If You Love Computer Science, Then Go For It

Susan Hall

The "Ask Annie" feature at Fortune includes some interesting advice. A college student writes about wanting to major in computer science, but having friends lobbying for business or finance instead, saying the IT job market stinks.


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Give writer Anne Fisher credit for encouraging this student to follow his or her passion. My colleague Don Tennant quoted Catherine Jewell, author of the book, "New Resume, New Career," saying:

I think it's a big mistake to discourage children from any career path. I think that we know at a very deep level what we're meant to do. I coach people in their fifties now who are going back to the career dreams that they had as a teenager, and they got waylaid by advice.

Based on the advice of Scot Melland, CEO of Dice Holdings, he also wrote about 10 reasons IT is still a good career choice.


Fisher quotes the prediction of the Bureau of Labor Statistics that demand for IT workers will rise 32 percent by 2018, with employers looking to hire more than 295,000 software engineers. While there is some concern that offshoring depresses hiring of entry-level workers and hurts salaries, there are plenty of employers crying out for talent. And with the right skills-mobile app development is really hot right now-IT pros can still write their own ticket.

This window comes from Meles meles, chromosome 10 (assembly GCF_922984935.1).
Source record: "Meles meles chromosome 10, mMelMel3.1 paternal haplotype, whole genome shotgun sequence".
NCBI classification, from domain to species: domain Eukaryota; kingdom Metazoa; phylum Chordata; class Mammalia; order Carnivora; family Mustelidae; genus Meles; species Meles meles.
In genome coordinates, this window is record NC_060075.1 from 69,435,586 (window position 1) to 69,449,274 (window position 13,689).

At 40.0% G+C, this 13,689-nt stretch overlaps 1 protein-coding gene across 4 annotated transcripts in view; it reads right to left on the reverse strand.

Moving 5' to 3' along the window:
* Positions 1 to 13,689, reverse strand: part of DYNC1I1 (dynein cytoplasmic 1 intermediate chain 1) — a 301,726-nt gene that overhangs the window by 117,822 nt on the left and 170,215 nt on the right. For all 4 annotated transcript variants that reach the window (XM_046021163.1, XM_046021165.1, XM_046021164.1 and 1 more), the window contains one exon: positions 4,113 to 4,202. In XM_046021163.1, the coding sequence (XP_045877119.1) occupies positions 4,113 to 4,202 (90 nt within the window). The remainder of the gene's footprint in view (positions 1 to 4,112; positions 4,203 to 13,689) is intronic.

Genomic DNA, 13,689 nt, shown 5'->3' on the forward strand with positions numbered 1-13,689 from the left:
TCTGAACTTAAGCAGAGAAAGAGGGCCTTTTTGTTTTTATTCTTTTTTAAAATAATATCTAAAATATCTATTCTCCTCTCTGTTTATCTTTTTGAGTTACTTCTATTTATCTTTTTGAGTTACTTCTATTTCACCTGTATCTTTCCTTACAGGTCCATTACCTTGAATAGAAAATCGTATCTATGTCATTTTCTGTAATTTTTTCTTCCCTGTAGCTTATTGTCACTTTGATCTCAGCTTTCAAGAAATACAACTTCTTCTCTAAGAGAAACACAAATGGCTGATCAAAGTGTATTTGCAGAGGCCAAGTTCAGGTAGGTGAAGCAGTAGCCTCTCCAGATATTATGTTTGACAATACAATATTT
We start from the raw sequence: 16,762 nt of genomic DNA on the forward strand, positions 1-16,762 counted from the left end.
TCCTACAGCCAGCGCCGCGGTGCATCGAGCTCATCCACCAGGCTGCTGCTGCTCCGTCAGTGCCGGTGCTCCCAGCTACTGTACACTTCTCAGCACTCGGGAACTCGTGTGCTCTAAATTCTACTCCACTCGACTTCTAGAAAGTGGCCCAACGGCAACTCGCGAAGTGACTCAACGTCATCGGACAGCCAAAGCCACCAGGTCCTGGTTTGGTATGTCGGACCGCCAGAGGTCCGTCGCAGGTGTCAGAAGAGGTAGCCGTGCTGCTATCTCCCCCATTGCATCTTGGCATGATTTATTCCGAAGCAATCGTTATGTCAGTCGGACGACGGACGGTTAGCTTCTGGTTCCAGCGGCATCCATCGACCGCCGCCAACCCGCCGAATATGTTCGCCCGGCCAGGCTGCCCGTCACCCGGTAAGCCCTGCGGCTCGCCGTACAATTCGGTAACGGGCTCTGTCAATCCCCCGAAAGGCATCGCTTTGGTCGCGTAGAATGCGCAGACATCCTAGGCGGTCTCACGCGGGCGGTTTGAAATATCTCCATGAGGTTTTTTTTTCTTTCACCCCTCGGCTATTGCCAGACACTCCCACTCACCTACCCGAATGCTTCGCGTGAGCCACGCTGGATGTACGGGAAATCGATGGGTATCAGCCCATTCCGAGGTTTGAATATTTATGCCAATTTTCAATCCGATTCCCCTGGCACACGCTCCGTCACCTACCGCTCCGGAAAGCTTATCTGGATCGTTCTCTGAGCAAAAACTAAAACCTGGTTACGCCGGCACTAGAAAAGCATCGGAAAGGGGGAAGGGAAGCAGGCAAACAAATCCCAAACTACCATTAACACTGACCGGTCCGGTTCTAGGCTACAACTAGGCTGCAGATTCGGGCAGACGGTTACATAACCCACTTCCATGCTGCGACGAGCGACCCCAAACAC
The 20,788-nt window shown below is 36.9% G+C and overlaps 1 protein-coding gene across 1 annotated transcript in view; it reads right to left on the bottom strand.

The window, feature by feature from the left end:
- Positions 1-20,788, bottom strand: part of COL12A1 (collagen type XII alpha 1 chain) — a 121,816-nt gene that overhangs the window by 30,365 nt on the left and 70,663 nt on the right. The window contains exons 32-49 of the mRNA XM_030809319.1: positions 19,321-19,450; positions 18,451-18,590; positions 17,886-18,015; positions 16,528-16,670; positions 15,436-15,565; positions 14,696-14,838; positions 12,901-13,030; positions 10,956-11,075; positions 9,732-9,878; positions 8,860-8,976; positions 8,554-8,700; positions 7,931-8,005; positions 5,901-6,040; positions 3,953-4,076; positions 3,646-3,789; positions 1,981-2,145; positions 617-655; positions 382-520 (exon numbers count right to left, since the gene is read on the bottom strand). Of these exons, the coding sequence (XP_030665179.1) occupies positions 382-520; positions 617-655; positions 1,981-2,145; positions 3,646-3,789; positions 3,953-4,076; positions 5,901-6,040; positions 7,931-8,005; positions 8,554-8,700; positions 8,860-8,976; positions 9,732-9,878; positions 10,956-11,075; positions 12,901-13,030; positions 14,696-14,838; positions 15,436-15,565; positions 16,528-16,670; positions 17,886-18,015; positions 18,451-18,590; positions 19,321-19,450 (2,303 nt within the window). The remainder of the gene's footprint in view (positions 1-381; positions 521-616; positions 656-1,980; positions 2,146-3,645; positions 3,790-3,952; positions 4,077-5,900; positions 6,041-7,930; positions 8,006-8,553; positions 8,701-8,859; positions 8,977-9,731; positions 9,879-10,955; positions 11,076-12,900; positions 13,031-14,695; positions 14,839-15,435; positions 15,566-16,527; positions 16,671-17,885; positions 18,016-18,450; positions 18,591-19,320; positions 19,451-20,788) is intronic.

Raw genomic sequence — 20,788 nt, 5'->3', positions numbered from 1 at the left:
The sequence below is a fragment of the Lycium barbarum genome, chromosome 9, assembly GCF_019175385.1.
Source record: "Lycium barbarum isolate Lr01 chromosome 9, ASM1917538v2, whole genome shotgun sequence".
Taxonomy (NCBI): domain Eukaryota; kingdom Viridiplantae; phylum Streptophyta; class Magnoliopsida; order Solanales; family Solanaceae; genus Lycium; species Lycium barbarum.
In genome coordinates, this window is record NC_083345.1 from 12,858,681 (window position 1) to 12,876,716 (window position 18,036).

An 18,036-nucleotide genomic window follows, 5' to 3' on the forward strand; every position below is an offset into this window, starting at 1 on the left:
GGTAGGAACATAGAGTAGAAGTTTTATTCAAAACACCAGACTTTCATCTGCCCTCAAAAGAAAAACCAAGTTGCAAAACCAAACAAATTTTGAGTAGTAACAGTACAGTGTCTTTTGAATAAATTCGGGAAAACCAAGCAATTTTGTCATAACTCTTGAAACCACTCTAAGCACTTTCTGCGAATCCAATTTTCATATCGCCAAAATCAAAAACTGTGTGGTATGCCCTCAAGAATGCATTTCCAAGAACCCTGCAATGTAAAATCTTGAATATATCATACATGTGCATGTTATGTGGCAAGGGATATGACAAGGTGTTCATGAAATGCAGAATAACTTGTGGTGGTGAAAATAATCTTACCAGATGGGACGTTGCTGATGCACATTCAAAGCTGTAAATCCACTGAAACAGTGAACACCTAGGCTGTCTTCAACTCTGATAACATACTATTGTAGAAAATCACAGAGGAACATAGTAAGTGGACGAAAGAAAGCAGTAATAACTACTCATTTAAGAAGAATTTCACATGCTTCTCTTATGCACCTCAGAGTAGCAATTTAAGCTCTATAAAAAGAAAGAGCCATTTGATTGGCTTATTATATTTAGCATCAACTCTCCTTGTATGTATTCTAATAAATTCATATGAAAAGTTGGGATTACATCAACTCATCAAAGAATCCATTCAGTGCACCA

At the same time, I'd encourage this young person to take as many business classes as possible. Doing so can only increase the options. We've reported on the increasing importance of IT/business hybrids-IT pros as comfortable with business as with technology.


Meanwhile, Fisher quotes IBM systems engineering guru Bruce Douglass, saying:

It's an incredibly diverse field, from IT systems for finance, to new car technology, to avionics. Software is the invisible thread running through everything, and the demand is only going to increase. ...

He offers two bits of advice:

... try to get as much experience as you can with real, hands-on projects. Focus on getting internships that will expose you to the practical side of engineering.


... decide which industry - automotive, medical, telecom - interests you, and study that field. Learn the trends and the terminology, so that when you go into interviews, you can show employers you have some understanding of the business.
It's an exciting time. The pace of change is accelerating every day. By the time you graduate in 2014, the whole landscape will be new.

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